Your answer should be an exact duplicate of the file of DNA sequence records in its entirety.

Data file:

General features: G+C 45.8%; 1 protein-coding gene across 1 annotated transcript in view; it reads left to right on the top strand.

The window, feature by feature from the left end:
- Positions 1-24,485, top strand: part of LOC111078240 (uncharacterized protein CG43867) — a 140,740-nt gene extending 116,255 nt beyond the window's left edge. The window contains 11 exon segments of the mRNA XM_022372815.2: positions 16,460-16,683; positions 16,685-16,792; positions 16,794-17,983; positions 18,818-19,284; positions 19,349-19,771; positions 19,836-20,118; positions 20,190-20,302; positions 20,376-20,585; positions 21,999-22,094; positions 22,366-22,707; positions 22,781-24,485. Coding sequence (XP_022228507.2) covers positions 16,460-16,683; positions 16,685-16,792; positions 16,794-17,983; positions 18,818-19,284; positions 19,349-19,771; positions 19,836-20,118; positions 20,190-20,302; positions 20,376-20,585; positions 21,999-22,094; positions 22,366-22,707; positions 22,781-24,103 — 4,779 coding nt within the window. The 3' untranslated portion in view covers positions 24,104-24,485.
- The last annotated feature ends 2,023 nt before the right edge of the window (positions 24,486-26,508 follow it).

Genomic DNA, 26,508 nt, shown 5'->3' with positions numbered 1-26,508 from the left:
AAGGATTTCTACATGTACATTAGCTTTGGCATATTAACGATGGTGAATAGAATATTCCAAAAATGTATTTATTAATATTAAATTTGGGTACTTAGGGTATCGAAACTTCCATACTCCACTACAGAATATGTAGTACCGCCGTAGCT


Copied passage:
General features: G+C 45.8%; 1 protein-coding gene across 1 annotated transcript in view; it reads left to right on the top strand.

The window, feature by feature from the left end:
- Positions 1-24,485, top strand: part of LOC111078240 (uncharacterized protein CG43867) — a 140,740-nt gene extending 116,255 nt beyond the window's left edge. The window contains 11 exon segments of the mRNA XM_022372815.2: positions 16,460-16,683; positions 16,685-16,792; positions 16,794-17,983; positions 18,818-19,284; positions 19,349-19,771; positions 19,836-20,118; positions 20,190-20,302; positions 20,376-20,585; positions 21,999-22,094; positions 22,366-22,707; positions 22,781-24,485. Coding sequence (XP_022228507.2) covers positions 16,460-16,683; positions 16,685-16,792; positions 16,794-17,983; positions 18,818-19,284; positions 19,349-19,771; positions 19,836-20,118; positions 20,190-20,302; positions 20,376-20,585; positions 21,999-22,094; positions 22,366-22,707; positions 22,781-24,103 — 4,779 coding nt within the window. The 3' untranslated portion in view covers positions 24,104-24,485.
- The last annotated feature ends 2,023 nt before the right edge of the window (positions 24,486-26,508 follow it).

Genomic DNA, 26,508 nt, shown 5'->3' with positions numbered 1-26,508 from the left:
AAGGATTTCTACATGTACATTAGCTTTGGCATATTAACGATGGTGAATAGAATATTCCAAAAATGTATTTATTAATATTAAATTTGGGTACTTAGGGTATCGAAACTTCCATACTCCACTACAGAATATGTAGTACCGCCGTAGCT